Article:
Making music, and therefore composing, is probably as old as homo sapiens. But the history of composition and its development really depend on the art of writing music down. Indeed, we don't know much about ancient Greek or Indian music because we're not sure about its notation - if there was any.
The musical notation now in use around the world is about a thousand years old, so we've had ample time to learn it. Just as we've learned how to use the alphabet - and equally indispensable. For indeed, the world is full of music!

Your very first composition-lesson is to learn to write a little melody.
Close your eyes and hum a little tune, no more than four or five notes.
Then try to write them down, with or without the help of a musical instrument. This is the way most composers start their carrier and if you do so you'll discover soon that you end up with something vaguely 'known', some already existing melody or some part of it. That's quite allright. It is because as a music lover you live in a given musical culture and you've heard and absorbed a great many melodies already. They live and develop inside your musical soul, ordered in a certain 'style', and they come out when you relax and let go, giving you a lot of musical satisfaction.
So far so good.
But if you feel you could go a step further and discover new ground, you could use a conceptual trick and look for the music that's hidden inside your own name.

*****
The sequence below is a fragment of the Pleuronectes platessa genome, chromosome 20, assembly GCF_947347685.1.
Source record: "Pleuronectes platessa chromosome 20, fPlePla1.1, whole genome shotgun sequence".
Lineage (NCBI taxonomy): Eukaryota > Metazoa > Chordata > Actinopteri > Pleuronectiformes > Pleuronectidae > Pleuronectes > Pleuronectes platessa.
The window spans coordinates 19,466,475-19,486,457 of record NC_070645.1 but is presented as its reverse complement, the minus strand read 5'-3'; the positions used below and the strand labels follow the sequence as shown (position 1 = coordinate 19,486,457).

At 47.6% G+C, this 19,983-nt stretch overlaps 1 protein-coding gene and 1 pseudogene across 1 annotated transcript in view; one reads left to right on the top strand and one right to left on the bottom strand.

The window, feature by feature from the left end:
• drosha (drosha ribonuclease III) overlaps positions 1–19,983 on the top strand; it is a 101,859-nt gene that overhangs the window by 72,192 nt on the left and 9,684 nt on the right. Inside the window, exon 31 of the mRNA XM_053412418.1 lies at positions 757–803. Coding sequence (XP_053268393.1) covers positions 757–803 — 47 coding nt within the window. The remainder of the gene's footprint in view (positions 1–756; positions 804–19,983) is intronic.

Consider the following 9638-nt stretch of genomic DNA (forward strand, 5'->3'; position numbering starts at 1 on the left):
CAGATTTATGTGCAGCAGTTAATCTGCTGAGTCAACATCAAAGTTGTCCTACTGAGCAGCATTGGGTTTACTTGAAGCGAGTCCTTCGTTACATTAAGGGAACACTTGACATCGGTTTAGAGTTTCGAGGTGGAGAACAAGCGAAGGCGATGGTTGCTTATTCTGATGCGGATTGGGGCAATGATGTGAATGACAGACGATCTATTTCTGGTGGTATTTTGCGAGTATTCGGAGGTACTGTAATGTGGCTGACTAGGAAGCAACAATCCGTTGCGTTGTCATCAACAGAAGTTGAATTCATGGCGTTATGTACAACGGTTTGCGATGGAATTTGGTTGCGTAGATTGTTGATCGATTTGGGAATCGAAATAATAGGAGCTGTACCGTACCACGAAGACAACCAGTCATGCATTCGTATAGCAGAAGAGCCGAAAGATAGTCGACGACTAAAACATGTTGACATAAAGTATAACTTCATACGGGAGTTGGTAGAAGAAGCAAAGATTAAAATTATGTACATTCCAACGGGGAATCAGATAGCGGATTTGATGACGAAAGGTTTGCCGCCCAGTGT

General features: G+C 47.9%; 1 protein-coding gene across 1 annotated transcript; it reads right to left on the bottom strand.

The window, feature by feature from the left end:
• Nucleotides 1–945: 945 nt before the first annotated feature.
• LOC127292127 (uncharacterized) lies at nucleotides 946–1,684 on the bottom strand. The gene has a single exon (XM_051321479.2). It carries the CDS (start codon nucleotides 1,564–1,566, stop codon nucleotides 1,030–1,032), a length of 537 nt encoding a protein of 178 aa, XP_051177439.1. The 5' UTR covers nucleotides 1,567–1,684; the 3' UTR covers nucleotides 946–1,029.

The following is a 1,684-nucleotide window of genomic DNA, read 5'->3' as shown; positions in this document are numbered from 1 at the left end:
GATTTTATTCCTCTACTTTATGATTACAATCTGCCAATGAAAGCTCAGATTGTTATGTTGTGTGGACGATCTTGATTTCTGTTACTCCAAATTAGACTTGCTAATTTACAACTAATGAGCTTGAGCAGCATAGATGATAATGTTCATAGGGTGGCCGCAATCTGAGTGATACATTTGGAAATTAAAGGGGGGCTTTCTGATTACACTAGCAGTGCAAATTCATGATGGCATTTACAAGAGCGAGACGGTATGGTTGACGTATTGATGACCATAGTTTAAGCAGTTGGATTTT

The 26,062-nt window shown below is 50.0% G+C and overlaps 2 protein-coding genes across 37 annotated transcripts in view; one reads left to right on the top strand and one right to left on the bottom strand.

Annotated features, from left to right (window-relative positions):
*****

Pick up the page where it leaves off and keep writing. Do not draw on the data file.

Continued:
If you are the Zeus of music and your name is BACH, and you furthermore live in a German-speaking musical culture where B means b-flat and H means b, you're really privilliged because all the letters of your name happen to be musical notes. But for the rest of us, the less privilliged ones - our names are full of musically 'dead' letters. Like the R,N, O and L in Arnold Schoenberg's name, leaving only nine of his original sixteen letters to be used in a composition. (Like Alban Berg - three dead letters: L,N,R, in his name - used them in his Kammerkonzert for Schoenberg's 50th birthday.) In this purely 'alphabetical' method I myself would have to sacrifice three out of my ten godgiven letters (the P, T and R.) It just seems not fair, not democratic and therefore arbitrary.